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Moving on screen and there's both good and bad news. On the positive side, EE hasn't tampered too much with Android, keeping things pretty much stock on the Jay.
That gives you a nice, clean slate to work with without too much bloat. EE has pre-installed a handful of its own applications including My EE, Amazon, Amazon Kindle and Amazon Music, but I wasn't too offended. You can't however uninstall any of these.
The Jay runs Android Lollipop, which is over a year and a half old and considering its replacement, Android Marshmallow, has been out for over six months now it's a little embarrassing it's running such old software. There's no clue as to when Marshmallow will be pushed to the Jay, but I've contacted EE to find out.
EE has equipped the Jay tablet with a 1GHz quad-core processor and 1GB of RAM – and sadly neither do it any favours when it comes to performance. The EE Jay is noticeably sluggish, even during simple tasks such as unlocking and browsing round the tablet.
Once it warmed up a bit, for general tasks at least, performance did smooth out, with the Jay responding a little more rapidly. It's far from speedy though, so if you're used to slick high-end tablets you may find yourself a little frustrated.
For those looking for an everyday slate for web browsing, emails and the odd spot of gaming though, the Jay delivers enough. Just don't expect it to go above and beyond.
I ran Geekbench 3 on the EE Jay, and the average multi-core score came out at 1,184. That's a pretty lowly result, and one which is beaten by many budget smartphones. That said, you can't expect blockbuster results from a tablet that's costing you £120.
There is another kicker for the EE Jay – the fact it comes with 4G capabilities built-in. EE has the largest, and fastest, network in the UK, so you're more likely to get a connection on your commute to work or during the long slog up a motorway to visit family.
While having a speedy data connection at your fingertips is handy, it is limited by the Jay's less than stellar performance. Web pages still take a little time to load, even with a strong broadband or 4G connection, so the true power of the EE network isn't fully realised here.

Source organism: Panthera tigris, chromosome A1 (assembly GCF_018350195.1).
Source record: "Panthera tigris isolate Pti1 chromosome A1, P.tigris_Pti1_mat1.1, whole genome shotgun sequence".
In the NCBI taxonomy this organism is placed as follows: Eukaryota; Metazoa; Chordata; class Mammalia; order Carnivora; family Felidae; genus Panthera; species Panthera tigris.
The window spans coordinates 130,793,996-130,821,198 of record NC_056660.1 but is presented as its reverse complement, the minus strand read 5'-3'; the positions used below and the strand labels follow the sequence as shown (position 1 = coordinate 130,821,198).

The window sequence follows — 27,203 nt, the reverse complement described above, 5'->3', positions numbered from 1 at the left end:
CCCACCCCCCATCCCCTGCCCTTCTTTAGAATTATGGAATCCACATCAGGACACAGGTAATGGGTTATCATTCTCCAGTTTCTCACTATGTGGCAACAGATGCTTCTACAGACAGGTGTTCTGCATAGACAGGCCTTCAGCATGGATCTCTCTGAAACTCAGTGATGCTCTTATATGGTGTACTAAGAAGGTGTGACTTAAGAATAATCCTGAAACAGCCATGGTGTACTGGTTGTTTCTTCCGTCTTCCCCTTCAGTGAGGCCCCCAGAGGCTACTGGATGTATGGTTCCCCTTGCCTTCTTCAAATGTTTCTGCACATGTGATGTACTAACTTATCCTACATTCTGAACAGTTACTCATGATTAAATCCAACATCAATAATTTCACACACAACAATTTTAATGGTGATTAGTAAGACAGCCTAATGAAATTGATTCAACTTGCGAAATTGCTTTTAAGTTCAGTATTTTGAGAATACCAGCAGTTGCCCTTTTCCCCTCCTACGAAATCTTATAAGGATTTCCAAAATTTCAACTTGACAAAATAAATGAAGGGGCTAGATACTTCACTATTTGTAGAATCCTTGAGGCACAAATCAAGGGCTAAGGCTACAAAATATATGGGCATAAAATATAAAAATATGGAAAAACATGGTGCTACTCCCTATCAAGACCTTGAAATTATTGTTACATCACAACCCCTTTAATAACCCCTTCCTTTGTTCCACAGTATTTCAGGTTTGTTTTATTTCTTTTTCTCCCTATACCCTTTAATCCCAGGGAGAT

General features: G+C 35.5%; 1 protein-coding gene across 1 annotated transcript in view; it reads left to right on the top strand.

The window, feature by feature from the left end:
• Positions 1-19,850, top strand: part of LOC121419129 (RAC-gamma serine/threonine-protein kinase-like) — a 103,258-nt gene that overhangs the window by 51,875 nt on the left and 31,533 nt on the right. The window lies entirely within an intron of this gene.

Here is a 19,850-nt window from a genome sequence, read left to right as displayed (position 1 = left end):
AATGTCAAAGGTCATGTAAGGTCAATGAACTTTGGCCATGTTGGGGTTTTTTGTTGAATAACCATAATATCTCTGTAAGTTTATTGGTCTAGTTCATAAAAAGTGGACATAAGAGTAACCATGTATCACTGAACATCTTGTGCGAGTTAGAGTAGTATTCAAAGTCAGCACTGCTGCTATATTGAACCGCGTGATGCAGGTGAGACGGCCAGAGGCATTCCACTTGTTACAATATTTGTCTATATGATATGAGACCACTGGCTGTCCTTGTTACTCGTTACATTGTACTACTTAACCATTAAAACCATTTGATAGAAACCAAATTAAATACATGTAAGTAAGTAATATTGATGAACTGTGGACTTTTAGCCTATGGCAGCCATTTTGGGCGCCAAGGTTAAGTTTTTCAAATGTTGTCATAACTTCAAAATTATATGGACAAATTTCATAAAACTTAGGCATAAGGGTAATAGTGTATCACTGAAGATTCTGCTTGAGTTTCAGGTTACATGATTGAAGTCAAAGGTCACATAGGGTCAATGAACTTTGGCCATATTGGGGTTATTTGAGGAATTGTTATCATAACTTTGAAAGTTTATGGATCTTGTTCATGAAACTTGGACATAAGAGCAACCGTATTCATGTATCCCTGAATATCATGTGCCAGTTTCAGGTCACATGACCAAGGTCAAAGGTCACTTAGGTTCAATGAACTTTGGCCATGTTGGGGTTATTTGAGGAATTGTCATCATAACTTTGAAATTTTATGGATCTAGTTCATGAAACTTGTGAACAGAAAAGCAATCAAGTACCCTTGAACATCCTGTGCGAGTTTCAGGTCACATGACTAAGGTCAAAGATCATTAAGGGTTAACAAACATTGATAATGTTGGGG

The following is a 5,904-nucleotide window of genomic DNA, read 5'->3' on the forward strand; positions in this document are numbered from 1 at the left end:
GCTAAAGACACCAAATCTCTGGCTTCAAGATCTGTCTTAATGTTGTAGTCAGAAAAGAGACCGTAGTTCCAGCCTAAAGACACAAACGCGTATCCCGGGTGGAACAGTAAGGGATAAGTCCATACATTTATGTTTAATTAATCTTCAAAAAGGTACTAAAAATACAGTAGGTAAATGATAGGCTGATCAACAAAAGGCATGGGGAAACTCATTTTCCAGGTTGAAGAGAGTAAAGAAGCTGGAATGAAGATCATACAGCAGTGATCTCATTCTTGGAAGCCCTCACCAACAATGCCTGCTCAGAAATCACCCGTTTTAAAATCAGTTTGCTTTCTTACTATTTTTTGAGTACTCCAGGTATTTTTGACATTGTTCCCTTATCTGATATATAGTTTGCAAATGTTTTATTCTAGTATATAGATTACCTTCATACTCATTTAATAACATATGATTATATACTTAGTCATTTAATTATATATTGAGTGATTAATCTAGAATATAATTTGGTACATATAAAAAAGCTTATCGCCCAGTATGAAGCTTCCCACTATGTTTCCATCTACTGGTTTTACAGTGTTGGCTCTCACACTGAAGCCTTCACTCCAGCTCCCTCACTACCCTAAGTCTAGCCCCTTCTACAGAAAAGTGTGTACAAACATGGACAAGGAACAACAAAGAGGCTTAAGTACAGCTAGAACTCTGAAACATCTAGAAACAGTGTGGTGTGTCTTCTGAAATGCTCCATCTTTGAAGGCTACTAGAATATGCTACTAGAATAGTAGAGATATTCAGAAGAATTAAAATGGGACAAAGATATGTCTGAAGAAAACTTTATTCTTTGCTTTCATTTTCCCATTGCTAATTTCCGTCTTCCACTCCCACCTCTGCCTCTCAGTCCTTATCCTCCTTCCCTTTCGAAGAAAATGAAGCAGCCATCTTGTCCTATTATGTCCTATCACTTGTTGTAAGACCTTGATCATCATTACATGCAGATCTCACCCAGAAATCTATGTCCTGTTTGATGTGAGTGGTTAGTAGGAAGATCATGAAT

There's an additional cost for the 4G service, which requires you to either sign up for a two-year plan (which sees you pay £29.99 up front for the Jay for 10GB of data and an £18.50 monthly outlay) or opt for the Pay as You Go deal at £119.99.
The EE Jay has a 768 x 1024 display resolution, which may not sound too shabby, but when it's stretched over 7.85 inches it doesn't look quite so good.
Android appears grainy, with a clear lack of sharpness. It's not bad enough to make browsing websites or reading emails impossible, but you're more than likely to notice a difference between this and your pixel-dense smartphone.
Firing up BBC iPlayer the viewing experience isn't actually too bad, and held at a distance I was able to comfortably consume the new series of Top Gear (and Extra Gear). Turning brightness up enhances the viewability, but you'll want to ensure you dial it down when you're done to conserve precious battery life.
Press too hard on the screen and your finger will distort the display around it, which calls into question the protective qualities of the glass which covers it. It shouldn't cause issues, but you may want to prod gently at it.
The EE Jay is appealing to the eye, and the wallet, but as soon as you get past the looks and the price things don't seem quite as rosy.
It feels underpowered, the screen quality isn't the best and the fact the software is so old makes it feel a little unloved. If EE can get the Jay running Marshmallow things should improve, but for now it's looking like a basic budget buy, but we'll see how it fares in our full review.
John joined TechRadar over a decade ago as Staff Writer for Phones, and over the years has built up a vast knowledge of the tech industry. He's interviewed CEOs from some of the world's biggest tech firms, visited their HQs and has appeared on live TV and radio, including Sky News, BBC News, BBC World News, Al Jazeera, LBC and BBC Radio 4. Originally specializing in phones, tablets and wearables, John is now TechRadar's resident automotive expert, reviewing the latest and greatest EVs and PHEVs on the market. John also looks after the day-to-day running of the site.
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